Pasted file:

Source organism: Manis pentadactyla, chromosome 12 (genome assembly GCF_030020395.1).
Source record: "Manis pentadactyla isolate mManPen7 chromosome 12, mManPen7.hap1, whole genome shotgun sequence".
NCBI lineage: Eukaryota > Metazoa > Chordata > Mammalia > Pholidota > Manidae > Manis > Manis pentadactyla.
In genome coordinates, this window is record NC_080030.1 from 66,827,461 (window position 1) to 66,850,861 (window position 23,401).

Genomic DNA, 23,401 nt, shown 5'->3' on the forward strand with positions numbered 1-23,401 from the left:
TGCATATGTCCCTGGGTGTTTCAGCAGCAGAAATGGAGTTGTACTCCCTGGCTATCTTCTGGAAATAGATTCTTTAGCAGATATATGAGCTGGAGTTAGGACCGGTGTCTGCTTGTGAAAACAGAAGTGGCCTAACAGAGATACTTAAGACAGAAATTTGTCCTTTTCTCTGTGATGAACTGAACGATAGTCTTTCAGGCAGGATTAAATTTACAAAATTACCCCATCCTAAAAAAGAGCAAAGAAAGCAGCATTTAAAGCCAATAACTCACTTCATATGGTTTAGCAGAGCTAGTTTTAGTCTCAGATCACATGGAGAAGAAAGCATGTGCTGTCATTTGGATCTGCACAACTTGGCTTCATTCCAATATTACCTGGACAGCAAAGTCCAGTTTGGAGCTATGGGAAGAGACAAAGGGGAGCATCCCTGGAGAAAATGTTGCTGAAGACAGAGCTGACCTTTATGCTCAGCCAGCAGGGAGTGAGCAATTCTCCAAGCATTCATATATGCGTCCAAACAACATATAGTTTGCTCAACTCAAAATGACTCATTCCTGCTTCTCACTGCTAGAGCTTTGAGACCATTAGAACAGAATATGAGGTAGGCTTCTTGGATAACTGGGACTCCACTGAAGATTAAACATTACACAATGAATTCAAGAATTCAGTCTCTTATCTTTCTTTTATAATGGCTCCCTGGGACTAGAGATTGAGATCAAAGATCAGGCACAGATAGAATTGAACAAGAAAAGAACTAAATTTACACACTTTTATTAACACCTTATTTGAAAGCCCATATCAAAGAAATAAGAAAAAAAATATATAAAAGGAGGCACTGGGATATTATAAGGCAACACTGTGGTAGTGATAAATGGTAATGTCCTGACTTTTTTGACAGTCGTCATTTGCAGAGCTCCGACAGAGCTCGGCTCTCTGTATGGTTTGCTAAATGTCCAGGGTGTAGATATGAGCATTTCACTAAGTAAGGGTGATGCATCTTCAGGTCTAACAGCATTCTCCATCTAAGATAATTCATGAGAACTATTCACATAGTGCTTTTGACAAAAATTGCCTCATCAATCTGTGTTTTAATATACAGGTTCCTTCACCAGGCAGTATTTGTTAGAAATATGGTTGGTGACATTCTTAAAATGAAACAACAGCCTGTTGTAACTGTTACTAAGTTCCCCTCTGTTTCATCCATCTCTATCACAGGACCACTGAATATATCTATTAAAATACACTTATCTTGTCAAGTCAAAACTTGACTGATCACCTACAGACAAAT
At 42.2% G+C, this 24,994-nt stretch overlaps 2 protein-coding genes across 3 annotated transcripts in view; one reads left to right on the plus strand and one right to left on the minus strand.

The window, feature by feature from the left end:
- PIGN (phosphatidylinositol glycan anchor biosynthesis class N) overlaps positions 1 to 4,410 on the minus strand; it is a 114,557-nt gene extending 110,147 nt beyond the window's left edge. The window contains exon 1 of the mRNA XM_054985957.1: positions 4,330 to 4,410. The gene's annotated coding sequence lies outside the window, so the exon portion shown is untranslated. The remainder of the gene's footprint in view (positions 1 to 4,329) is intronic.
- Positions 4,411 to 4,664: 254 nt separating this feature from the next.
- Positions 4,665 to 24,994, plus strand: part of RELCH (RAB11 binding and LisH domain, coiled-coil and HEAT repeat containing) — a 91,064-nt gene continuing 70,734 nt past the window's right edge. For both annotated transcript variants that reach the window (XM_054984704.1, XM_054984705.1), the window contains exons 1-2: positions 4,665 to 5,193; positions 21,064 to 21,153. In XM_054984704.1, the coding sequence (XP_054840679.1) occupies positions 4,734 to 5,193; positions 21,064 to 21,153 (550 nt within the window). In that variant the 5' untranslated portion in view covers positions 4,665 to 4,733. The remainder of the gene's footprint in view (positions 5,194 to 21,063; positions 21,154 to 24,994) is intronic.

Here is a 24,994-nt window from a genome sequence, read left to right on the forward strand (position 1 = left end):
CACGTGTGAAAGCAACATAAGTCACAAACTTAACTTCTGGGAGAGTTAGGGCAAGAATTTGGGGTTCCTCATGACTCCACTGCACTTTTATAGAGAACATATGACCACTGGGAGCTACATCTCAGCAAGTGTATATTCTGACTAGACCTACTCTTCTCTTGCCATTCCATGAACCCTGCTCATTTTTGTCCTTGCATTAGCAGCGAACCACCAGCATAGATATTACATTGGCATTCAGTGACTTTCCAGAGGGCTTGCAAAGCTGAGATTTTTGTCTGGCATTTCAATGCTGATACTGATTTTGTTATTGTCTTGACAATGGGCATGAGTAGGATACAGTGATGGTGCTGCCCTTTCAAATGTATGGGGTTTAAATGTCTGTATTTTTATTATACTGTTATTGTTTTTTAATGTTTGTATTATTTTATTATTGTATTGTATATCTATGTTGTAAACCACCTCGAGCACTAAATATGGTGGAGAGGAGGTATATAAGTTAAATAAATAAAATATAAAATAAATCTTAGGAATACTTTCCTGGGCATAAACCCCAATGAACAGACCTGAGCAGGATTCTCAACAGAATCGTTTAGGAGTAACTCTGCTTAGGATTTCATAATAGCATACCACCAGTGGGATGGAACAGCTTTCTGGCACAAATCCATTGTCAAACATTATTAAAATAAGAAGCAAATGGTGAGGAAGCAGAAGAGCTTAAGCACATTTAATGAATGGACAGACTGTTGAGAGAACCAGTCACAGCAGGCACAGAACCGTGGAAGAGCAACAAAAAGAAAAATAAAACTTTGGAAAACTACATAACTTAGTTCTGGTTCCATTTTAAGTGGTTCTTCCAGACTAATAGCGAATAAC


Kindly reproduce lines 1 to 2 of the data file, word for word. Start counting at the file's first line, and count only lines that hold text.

Source organism: Manis pentadactyla, chromosome 12 (genome assembly GCF_030020395.1).
Source record: "Manis pentadactyla isolate mManPen7 chromosome 12, mManPen7.hap1, whole genome shotgun sequence".